48 ORDERING OPTIONS PATIENT ORDER Diarrhea (may or may not be present) Eosinophilia, unexplainedDo not intentionally immunosuppress a patient until this issue is resolved!ORDERO&P exams, Strongyloides stercoralisNegative O&Ps / symptoms remainOrder Cryptosporidium, microsporidia, Cyclospora
50 ORDERING OPTIONS: REVIEW WHAT’S IMPORTANT AND WHY Will allow recovery and identification of majority of parasites. Will not be as sensitive/specific as fecal immunoassays. Consider multiple specimens over time.♦ Fecal Immunoassays (IAs)Specific for certain organisms; more sensitive than O&P.Giardia requires minimum of 2 IAs due to shedding issues.Special Stains for Coccidia or MicrosporidiaOrders often depend on immune state of the patient Must be clear to physicians that O&P will not capture these organisms.
51 RESULT REPORTING LIMITATIONS IMPORTANCE: Understanding of diagnostic tests; physicians don’t understand test pros and consO&P: Understanding of possible results, organism names (pathogenicity), limitations of procedure (coccidia and microsporidiaIMMUNOASSAYS: Understanding of limitations, number of tests to order, specific organism options, collection limitationsSPECIAL STAINS: Per organisms; difficulties in test interpretation; specific patients
52 RESULT REPORTINGO&P: Indicate test does NOT allow ID of Cryptosporidium, Cyclospora, or microsporidia (there are always some exceptions)-iron-hematoxylin stain with carbol fuchsin step; concentration and Cystoisospora belliIMMUNOASSAY: Indicate method tests for very limited and specific organisms only (name each organism on the report)SPECIAL STAINS: Remember to name organisms on the report – both pos/neg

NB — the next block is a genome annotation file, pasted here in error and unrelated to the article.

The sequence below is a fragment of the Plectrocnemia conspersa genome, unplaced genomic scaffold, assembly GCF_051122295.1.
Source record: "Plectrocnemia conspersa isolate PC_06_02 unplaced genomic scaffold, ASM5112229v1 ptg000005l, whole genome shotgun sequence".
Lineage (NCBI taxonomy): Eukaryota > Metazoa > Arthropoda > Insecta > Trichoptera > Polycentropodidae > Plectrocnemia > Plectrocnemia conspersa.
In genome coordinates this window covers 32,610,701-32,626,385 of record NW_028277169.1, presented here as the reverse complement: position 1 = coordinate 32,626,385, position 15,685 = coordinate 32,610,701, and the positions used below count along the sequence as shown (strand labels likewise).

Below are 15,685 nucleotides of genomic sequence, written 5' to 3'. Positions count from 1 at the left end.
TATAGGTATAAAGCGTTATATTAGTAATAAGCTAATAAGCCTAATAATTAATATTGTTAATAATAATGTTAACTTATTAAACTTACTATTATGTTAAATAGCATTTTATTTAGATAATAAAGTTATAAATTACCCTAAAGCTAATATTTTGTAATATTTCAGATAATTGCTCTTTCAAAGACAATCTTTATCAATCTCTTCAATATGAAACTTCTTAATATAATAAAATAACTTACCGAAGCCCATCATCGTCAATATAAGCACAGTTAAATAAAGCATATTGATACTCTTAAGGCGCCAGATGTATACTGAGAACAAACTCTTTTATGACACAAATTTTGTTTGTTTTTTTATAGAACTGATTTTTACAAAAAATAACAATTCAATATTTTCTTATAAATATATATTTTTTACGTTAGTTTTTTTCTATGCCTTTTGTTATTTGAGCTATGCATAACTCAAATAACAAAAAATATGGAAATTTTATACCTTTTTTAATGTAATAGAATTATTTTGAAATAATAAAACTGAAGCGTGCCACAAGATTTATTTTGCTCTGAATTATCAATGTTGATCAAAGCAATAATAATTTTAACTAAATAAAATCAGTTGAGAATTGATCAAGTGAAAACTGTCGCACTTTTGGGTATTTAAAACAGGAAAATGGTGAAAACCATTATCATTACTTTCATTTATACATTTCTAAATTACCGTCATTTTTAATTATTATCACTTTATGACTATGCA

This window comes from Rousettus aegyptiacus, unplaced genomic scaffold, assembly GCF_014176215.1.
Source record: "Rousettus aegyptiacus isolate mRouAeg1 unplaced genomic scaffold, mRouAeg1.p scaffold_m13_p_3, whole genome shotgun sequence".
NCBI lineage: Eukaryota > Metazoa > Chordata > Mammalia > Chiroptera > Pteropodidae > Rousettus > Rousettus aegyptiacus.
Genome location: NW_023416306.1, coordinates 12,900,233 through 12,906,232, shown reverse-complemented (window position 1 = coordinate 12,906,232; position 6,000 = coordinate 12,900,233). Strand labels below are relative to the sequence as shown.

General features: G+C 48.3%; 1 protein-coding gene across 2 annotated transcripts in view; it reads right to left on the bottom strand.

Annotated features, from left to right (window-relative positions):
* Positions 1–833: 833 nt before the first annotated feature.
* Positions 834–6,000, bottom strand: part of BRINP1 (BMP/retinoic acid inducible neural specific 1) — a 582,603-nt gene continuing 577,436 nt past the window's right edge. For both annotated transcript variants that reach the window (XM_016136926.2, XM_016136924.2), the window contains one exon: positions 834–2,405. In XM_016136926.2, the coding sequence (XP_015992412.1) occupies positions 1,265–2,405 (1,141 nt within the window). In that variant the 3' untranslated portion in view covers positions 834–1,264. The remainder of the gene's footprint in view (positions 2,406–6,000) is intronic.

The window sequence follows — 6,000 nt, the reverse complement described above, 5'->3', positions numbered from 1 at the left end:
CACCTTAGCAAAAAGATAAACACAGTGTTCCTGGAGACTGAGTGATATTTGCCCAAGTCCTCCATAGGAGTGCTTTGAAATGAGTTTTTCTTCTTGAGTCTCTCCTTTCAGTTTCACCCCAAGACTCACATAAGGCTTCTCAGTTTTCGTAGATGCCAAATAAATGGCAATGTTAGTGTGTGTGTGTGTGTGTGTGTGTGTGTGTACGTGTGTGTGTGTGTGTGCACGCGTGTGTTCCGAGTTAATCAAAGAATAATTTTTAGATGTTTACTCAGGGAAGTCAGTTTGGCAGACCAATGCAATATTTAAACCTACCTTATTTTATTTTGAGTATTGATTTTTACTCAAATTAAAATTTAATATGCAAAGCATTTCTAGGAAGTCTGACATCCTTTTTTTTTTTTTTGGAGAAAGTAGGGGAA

53 REPORTING ORGANISMSORGANISM NAMES: List all names using genus/species/stage (trophozoites, cysts, oocysts, spores, eggs, larvae, etc.)QUANTITATION: Very few parasites are quantitated: Blastocystis spp., some helminth eggs (Trichuris trichiura), viability of helminth eggs (Schistosoma spp.)NON PATHOGENS: These organisms must also be reported (same route for infections)
56 STOOL RECOMMENDATIONS Do not perform O&Ps if patient has been in- house for >3 daysIf you call test O&P, must include concentration, permanent stain (CAP)Examination of 2 specimens = most IDsIf lot of mucus, don’t add ethyl acetateCentrifugation speed/time = 500 xg, 10 minCAP Check List Requirements: Permanent stain mandatory for O&P
57 IMPORTANT REMINDERS!Not all laboratories use the same approach for stool testing. Fecal immunoassays and O&P examinations should be set up as separate, orderable tests. There is no “right or wrong” way, just different approaches, depending on variables we have discussed today!Discuss test orders and methods with your physician clients before making changes in test menus.
58 PROFICIENCY TESTING Specimen Quality, etc. WET MOUNTS: Shake, allow fluid to settle, remove material –don’t stir up sedimentPERMANENT STAINED SMEARS: Read at least 300 oil immersion fields; potential grading problems with rare organisms!FECAL IMMUNOASSAYS: Remember to perform the test EXACTLY according to directions (sediment, rinses, etc.)